Austin Frakt has a very insightful post on the growth of health care premiums for low and high deductible plans. He shows in a simple case that the percentage growth in the health care premium for a high deductible plan is higher than for a low deductible plan.
His framework is to assume fixed dollar deductibles and a growth in the underlying cost of health procedures. He avoids use of probability and works in a world of certainty with perfect foresight by consumers and companies.
The deductibles are 250 and 1000 dollars. The procedure costs 5000 initially. The procedure’s cost grows 6.3 percent per year. The premium on each plan equals the procedure’s cost minus the deductible. There is no interest and no expenses.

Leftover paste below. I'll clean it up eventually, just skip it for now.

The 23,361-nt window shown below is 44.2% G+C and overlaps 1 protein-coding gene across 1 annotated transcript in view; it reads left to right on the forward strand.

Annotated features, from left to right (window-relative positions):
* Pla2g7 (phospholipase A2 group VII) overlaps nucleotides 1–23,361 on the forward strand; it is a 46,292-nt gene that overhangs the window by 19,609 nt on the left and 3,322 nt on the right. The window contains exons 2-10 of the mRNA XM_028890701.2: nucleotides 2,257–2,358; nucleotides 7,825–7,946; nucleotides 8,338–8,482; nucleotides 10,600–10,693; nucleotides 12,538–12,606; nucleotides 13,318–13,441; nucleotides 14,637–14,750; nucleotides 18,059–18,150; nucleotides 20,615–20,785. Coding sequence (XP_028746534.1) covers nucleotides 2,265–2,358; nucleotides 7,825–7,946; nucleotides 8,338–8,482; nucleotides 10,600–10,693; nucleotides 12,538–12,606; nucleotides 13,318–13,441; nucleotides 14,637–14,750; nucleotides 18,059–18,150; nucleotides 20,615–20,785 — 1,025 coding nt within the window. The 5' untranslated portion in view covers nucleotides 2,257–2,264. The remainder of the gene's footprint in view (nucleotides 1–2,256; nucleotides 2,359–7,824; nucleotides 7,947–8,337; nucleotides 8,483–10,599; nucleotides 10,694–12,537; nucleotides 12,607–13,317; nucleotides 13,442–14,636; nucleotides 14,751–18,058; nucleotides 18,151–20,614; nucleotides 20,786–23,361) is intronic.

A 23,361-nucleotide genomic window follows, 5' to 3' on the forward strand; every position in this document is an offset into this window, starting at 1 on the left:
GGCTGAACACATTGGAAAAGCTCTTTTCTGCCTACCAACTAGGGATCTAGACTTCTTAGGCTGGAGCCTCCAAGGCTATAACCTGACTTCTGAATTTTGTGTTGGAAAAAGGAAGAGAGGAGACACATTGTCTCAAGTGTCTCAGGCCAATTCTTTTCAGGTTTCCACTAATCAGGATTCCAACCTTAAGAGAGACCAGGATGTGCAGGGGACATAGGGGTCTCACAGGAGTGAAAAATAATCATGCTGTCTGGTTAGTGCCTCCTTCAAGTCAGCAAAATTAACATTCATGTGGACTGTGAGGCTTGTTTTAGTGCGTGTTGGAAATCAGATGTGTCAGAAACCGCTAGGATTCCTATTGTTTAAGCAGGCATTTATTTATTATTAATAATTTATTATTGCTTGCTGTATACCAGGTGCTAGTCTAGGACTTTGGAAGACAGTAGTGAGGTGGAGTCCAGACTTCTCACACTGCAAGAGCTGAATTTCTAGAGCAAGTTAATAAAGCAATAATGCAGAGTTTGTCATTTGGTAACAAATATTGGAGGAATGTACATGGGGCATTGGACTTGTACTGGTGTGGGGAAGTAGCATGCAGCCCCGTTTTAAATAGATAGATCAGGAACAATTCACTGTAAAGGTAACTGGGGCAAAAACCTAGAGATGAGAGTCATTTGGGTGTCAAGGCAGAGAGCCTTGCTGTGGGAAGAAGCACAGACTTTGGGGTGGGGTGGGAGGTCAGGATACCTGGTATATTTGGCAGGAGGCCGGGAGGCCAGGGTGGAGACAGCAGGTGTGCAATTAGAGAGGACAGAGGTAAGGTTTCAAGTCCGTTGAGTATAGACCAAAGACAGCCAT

This example comes from the company Aon Hewitt.
The graph of premium growth rates shows the two growth rates of the plans (which vary by deductible) converging.
This problem can be used in algebra class in a variety of ways. It can also be used for admission tests to schools like Thomas Jefferson High School since it is simple but counter-intuitive.
Using algebra to prove the result is an interesting use of letters to prove a theorem.
Probability can be introduced by making the chance of needing the procedure be random. The cost of the procedure also could be made random, so a frequency and severity model. The impact of earning interest can be introduced. Premium payments at one year or one month can be compared and the timing of the payment considered. This interacts with the interest rate.
Students can vary the problem by finding what growth rate combinations of the two deductibles will result in the same growth rate in their premiums. This too could be an admissions test problem at Thomas Jefferson High School. It is simple yet tricky. Just the sort of problem desired for creative math types.